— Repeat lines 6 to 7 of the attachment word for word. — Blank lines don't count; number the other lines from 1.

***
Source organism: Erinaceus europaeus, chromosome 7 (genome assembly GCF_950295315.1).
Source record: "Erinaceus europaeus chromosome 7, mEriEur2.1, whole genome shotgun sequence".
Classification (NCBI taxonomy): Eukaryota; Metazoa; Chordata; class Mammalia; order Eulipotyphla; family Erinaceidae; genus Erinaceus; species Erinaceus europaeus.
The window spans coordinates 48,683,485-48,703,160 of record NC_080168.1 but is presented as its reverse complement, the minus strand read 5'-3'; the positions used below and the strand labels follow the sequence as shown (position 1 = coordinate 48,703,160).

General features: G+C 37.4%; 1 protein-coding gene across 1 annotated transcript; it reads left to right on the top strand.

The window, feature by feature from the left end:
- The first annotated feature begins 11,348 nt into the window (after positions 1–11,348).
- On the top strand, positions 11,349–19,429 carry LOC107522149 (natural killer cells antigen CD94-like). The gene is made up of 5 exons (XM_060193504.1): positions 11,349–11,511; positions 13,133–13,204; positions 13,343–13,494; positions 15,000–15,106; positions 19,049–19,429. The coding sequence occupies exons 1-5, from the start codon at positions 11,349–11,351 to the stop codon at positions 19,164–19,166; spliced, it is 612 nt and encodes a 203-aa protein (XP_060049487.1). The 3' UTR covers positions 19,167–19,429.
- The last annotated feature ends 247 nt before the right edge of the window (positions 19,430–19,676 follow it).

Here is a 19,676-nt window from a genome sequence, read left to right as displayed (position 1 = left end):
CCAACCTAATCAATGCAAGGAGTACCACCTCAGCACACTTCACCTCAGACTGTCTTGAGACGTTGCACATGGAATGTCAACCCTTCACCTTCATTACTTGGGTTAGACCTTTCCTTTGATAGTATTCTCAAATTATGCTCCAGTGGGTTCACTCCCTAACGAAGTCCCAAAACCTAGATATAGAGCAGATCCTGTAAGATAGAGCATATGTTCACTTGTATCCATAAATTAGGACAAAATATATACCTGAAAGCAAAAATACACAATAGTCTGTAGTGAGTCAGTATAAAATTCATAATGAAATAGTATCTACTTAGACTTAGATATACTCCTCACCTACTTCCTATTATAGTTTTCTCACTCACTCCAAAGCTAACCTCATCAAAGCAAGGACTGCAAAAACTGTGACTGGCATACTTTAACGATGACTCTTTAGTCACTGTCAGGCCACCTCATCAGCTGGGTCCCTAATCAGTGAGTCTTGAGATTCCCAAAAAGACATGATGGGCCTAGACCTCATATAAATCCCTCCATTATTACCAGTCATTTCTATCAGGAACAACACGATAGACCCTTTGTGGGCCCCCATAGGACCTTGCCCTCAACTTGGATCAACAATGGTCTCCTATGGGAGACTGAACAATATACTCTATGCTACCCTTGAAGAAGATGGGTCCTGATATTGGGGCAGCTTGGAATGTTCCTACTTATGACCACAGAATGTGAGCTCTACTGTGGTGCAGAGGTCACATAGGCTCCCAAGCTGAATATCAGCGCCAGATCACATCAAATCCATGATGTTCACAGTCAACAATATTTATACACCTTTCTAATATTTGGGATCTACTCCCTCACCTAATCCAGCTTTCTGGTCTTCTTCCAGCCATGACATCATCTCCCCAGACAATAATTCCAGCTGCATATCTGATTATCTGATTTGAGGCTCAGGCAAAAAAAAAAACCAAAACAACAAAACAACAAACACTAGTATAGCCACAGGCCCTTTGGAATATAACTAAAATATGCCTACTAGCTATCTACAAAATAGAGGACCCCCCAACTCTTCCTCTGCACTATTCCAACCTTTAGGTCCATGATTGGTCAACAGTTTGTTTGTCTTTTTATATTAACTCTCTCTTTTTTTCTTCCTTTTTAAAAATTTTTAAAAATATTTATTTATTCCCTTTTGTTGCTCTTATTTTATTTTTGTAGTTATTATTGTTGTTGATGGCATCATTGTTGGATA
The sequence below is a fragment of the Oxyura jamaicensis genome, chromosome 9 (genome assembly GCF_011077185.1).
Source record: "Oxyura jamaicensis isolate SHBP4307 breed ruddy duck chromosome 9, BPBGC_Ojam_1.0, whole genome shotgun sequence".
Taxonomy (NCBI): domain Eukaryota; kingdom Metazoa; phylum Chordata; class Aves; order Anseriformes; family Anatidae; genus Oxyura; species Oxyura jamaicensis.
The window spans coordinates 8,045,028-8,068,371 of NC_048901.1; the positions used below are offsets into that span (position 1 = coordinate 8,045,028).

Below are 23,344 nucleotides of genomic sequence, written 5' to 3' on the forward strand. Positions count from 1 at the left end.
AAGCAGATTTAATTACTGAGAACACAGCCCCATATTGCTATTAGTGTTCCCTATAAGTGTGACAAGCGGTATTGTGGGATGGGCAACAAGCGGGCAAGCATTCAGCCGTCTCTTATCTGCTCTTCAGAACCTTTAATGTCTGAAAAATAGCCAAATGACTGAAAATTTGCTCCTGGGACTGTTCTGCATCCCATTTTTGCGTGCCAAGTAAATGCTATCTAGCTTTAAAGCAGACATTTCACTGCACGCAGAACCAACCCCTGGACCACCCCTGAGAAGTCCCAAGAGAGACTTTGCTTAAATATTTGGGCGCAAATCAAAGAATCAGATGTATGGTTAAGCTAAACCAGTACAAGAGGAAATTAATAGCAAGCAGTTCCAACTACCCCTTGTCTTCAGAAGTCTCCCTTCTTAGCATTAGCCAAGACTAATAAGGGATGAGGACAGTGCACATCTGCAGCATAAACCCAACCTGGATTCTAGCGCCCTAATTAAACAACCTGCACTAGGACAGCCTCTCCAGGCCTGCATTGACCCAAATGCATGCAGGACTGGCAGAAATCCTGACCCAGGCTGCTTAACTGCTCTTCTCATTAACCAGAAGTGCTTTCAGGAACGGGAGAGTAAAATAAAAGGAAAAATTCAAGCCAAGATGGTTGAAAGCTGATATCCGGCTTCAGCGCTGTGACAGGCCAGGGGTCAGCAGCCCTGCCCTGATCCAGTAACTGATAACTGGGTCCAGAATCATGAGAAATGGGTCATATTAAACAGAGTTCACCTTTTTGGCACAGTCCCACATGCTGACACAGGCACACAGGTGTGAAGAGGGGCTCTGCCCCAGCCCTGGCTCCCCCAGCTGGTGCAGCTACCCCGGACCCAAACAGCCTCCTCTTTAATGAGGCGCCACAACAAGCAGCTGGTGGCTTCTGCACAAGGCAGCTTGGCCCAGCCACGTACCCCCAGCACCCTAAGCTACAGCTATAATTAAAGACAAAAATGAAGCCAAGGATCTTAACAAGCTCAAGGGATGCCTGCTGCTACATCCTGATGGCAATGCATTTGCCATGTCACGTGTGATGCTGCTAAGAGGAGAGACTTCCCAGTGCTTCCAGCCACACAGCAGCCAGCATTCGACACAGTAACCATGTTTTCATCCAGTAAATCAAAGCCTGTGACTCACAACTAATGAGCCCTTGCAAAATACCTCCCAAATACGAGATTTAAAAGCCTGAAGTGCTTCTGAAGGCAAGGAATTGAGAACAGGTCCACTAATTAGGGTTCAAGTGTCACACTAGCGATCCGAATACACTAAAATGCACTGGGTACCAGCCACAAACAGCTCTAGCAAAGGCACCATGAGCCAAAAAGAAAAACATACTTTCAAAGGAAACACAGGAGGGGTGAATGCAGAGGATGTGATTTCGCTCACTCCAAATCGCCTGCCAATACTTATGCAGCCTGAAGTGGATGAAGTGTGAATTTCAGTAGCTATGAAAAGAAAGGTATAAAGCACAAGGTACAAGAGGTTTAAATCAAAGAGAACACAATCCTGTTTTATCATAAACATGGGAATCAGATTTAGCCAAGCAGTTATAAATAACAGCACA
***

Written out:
The window, feature by feature from the left end:
- The first annotated feature begins 11,348 nt into the window (after positions 1–11,348).